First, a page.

Editor’s Note: CCH is a partner in the Chicago For All coalition that is advocating with the city for an SRO preservation ordinance being introduced in the Chicago City Council on Sept. 10.
By Mark Brown, columnist
Owners of Chicago’s endangered single-room occupancy buildings and residential hotels went on the offensive Monday, arguing a city preservation effort is more likely to put them out of business.
In a pre-emptive strike, Eric Rubenstein, co-president of the Single Room Operators Association, said an Emanuel Administration-backed ordinance to be introduced at the City Council on Wednesday “would force the SROs to start shutting their doors.”
“It’s not going to do anybody any good,” said Rubenstein, whose group has argued the city should offer financial incentives to SRO owners to stay in operation instead of punishing them if they try to redevelop or demolish their properties.
Are they crying wolf?
Good question, and I’m not going to pretend to know the answer.
What’s really eating at the SRO owners, though, is that they believe the city ordinance reduces the value of their properties by limiting their resale market.
The ordinance makes SROs a less attractive acquisition target for developers by imposing punitive city fees if they reduce the number of affordable housing units in a building. The owners say this is an unconstitutional “taking” of their property.
As you know, I’ve been trying to help call attention to the problem of the vanishing SROs for more than a year now.
Some 2,200 SRO units have been eliminated in the city in just the last three years, mostly on the North Side, and there’s only about 6,000 remaining in 75 buildings. The tiny rooms aren’t pretty and some of the buildings are in bad shape, but they’re cheap and they allow a lot of low-income people to keep a roof over their heads.
For that reason, I want to be supportive of the community groups that have been pushing for an ordinance to stem the tide. That doesn’t mean I can ignore the opponents.
The ordinance being crafted in conjunction with Emanuel’s staff very much has the support of the community groups, who tout its protections for SRO tenants faced with relocation. They believe the owners are overreacting.
“Of course, they’re going to be upset,” said Norman Kaeseberg, who has been working the SRO issue with ONE Northside, the group leading the Chicago for All coalition.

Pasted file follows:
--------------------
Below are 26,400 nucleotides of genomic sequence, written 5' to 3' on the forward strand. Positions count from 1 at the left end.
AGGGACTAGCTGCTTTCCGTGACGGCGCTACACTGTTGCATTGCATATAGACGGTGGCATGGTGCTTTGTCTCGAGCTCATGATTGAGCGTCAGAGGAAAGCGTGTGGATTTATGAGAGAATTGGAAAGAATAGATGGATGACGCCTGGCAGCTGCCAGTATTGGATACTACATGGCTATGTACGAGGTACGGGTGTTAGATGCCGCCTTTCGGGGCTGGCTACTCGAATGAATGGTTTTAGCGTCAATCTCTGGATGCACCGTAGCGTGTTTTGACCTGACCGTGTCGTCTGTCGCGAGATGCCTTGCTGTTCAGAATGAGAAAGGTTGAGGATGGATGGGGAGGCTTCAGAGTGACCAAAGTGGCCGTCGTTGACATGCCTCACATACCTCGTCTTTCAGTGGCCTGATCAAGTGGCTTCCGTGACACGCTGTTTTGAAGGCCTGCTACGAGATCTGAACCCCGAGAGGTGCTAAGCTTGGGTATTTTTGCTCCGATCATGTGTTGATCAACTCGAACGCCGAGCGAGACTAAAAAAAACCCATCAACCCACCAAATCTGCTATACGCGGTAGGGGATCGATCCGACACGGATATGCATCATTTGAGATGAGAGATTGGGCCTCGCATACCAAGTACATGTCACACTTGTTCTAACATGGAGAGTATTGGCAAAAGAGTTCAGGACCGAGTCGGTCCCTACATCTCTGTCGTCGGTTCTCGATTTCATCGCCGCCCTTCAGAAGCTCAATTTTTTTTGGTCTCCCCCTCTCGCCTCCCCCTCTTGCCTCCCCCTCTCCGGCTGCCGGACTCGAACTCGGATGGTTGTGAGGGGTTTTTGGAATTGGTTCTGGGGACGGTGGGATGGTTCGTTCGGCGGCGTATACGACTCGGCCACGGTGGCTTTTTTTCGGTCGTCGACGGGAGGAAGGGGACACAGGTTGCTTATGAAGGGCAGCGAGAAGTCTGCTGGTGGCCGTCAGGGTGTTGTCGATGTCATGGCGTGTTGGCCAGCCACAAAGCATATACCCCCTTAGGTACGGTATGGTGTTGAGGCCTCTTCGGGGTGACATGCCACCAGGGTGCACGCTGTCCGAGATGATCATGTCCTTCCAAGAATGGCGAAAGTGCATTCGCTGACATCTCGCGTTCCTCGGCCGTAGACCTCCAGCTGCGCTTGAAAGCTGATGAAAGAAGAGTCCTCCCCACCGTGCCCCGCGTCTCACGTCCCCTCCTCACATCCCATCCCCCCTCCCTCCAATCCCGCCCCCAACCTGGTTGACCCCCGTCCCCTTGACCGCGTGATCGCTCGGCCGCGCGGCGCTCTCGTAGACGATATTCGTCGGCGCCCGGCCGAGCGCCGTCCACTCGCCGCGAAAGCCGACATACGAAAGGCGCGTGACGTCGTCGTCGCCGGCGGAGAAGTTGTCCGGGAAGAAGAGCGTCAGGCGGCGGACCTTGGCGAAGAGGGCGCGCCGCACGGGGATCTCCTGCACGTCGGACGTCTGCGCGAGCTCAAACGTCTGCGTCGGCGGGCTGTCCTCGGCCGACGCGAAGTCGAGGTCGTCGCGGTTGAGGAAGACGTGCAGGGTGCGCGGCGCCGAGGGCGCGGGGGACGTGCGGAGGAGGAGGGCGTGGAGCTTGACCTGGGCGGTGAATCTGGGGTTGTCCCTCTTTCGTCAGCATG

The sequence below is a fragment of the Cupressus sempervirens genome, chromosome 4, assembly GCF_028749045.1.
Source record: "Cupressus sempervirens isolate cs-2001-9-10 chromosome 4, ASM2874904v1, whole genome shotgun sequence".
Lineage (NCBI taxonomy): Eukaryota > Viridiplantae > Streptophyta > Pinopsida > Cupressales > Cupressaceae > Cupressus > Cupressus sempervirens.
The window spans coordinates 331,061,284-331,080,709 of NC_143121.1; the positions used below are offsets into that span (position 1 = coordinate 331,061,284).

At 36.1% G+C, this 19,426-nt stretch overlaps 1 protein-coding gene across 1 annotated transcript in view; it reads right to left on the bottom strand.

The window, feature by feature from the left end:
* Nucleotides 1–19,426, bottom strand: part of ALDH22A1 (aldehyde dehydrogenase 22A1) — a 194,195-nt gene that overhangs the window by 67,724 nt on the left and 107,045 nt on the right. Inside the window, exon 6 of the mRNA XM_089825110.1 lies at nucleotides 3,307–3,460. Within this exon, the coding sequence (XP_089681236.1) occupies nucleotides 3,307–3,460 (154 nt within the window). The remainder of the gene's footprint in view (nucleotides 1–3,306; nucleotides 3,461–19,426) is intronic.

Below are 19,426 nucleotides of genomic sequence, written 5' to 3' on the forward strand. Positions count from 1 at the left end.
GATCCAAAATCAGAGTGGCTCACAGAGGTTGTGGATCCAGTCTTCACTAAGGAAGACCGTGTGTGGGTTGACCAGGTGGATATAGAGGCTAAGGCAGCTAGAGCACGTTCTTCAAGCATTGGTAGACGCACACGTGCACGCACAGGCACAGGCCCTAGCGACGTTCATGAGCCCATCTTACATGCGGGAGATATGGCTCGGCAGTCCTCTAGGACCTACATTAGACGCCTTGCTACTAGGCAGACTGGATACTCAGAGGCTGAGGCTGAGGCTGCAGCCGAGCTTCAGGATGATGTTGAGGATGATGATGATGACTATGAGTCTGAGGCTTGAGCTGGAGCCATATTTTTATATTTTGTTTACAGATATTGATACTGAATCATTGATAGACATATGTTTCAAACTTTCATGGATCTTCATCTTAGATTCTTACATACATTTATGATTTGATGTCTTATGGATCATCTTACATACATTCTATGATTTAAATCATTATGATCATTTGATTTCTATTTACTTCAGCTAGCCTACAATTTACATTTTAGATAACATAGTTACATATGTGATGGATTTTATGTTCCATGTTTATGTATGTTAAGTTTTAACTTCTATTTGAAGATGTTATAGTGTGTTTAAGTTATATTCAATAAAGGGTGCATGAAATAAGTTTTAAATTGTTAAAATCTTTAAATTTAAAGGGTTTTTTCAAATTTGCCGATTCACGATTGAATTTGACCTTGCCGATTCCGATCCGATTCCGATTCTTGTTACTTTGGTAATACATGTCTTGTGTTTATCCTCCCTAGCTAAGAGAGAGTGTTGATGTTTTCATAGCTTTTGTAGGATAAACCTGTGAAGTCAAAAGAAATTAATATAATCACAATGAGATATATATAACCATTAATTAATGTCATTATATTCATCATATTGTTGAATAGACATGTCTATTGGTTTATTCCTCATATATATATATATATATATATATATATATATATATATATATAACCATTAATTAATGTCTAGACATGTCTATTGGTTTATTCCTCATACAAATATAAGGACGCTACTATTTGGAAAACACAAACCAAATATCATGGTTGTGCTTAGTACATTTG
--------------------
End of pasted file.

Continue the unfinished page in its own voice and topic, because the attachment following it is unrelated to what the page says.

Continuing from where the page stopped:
Kaeseberg said city lawyers drafting the ordinance have anticipated the blowback from owners and say they are confident in their legal position.
Mary Tarullo, a senior organizer for ONE Northside, said the coalition groups are “excited that the mayor’s administration has partnered with us to address the SRO crisis in Chicago. We must do as other cities have done across the country and pass legislation that will preserve this needed housing and protect the vulnerable tenants who call this housing home.”
An even tougher SRO-protection law in Los Angeles has done nothing to hurt the SRO market in that city, she said.
“Whether it’s constitutional or not, it still stinks,” said Robert Berry, the other co-president of the association that represents SRO owners. Berry has been in the SRO business since 1977, following in the footsteps of his father.
Berry predicts a court challenge if the ordinance is approved as written.
City negotiators have stressed they will continue to revise the ordinance in consultation with building owners and others but are unwilling to support a “purely voluntary, incentives-based approach” as the owners have sought.
The owners suggested a menu of 15 possible incentives to make SRO ownership more financially attractive, including everything from free garbage service to a full rebate of city property taxes and an exemption from the city minimum wage ordinance.
The owners argue what nobody seems to understand is that reducing their property values has an immediate impact on their ability to stay in business by making it more difficult for them to borrow operating capital and possibly causing banks to call in their loans.
“The city is saying we want to change the rules in the middle of the game,” complained Rubenstein, who started in the SRO business in 1984 and owns three. He also runs the Single Room Housing Assistance Corp., which receives city and federal funding to house homeless individuals.
Rubenstein will tell you that what he likes about the SRO business is that it gives him the satisfaction of helping people, many of whom would otherwise be on the streets.
But, he acknowledges, “It IS a business.”
The trick is to keep him in business.